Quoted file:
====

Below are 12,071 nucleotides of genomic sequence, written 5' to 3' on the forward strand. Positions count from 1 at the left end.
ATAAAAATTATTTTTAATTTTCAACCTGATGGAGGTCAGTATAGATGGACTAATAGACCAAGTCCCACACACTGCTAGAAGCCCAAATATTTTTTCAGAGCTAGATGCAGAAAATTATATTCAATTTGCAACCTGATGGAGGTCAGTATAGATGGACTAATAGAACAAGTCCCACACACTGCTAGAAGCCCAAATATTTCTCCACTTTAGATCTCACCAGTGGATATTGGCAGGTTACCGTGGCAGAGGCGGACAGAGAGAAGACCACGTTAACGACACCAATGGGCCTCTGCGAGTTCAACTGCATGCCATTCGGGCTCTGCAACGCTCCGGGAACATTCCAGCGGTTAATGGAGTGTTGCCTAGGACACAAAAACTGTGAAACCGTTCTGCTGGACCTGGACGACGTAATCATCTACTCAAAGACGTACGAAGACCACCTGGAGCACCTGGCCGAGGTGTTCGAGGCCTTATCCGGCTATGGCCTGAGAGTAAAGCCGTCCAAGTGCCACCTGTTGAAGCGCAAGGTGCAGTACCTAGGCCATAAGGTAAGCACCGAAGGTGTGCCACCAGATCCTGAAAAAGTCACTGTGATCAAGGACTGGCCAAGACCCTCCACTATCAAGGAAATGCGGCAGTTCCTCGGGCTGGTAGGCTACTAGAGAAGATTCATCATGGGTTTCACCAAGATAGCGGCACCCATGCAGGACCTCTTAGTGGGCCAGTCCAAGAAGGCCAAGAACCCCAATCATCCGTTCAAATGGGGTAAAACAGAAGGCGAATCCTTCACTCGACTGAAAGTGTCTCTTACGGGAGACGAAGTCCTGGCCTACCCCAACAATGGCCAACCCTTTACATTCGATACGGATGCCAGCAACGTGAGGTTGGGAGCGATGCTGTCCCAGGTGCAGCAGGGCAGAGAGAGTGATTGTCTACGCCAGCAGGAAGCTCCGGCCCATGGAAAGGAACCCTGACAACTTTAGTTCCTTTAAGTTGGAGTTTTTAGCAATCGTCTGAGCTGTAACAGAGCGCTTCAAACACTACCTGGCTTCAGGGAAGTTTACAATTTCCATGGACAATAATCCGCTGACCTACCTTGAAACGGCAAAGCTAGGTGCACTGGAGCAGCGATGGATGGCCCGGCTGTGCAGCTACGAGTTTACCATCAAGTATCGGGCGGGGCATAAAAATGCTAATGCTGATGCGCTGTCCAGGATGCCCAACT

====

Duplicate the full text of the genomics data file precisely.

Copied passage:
Below are 12,071 nucleotides of genomic sequence, written 5' to 3' on the forward strand. Positions count from 1 at the left end.
ATAAAAATTATTTTTAATTTTCAACCTGATGGAGGTCAGTATAGATGGACTAATAGACCAAGTCCCACACACTGCTAGAAGCCCAAATATTTTTTCAGAGCTAGATGCAGAAAATTATATTCAATTTGCAACCTGATGGAGGTCAGTATAGATGGACTAATAGAACAAGTCCCACACACTGCTAGAAGCCCAAATATTTCTCCACTTTAGATCTCACCAGTGGATATTGGCAGGTTACCGTGGCAGAGGCGGACAGAGAGAAGACCACGTTAACGACACCAATGGGCCTCTGCGAGTTCAACTGCATGCCATTCGGGCTCTGCAACGCTCCGGGAACATTCCAGCGGTTAATGGAGTGTTGCCTAGGACACAAAAACTGTGAAACCGTTCTGCTGGACCTGGACGACGTAATCATCTACTCAAAGACGTACGAAGACCACCTGGAGCACCTGGCCGAGGTGTTCGAGGCCTTATCCGGCTATGGCCTGAGAGTAAAGCCGTCCAAGTGCCACCTGTTGAAGCGCAAGGTGCAGTACCTAGGCCATAAGGTAAGCACCGAAGGTGTGCCACCAGATCCTGAAAAAGTCACTGTGATCAAGGACTGGCCAAGACCCTCCACTATCAAGGAAATGCGGCAGTTCCTCGGGCTGGTAGGCTACTAGAGAAGATTCATCATGGGTTTCACCAAGATAGCGGCACCCATGCAGGACCTCTTAGTGGGCCAGTCCAAGAAGGCCAAGAACCCCAATCATCCGTTCAAATGGGGTAAAACAGAAGGCGAATCCTTCACTCGACTGAAAGTGTCTCTTACGGGAGACGAAGTCCTGGCCTACCCCAACAATGGCCAACCCTTTACATTCGATACGGATGCCAGCAACGTGAGGTTGGGAGCGATGCTGTCCCAGGTGCAGCAGGGCAGAGAGAGTGATTGTCTACGCCAGCAGGAAGCTCCGGCCCATGGAAAGGAACCCTGACAACTTTAGTTCCTTTAAGTTGGAGTTTTTAGCAATCGTCTGAGCTGTAACAGAGCGCTTCAAACACTACCTGGCTTCAGGGAAGTTTACAATTTCCATGGACAATAATCCGCTGACCTACCTTGAAACGGCAAAGCTAGGTGCACTGGAGCAGCGATGGATGGCCCGGCTGTGCAGCTACGAGTTTACCATCAAGTATCGGGCGGGGCATAAAAATGCTAATGCTGATGCGCTGTCCAGGATGCCCAACT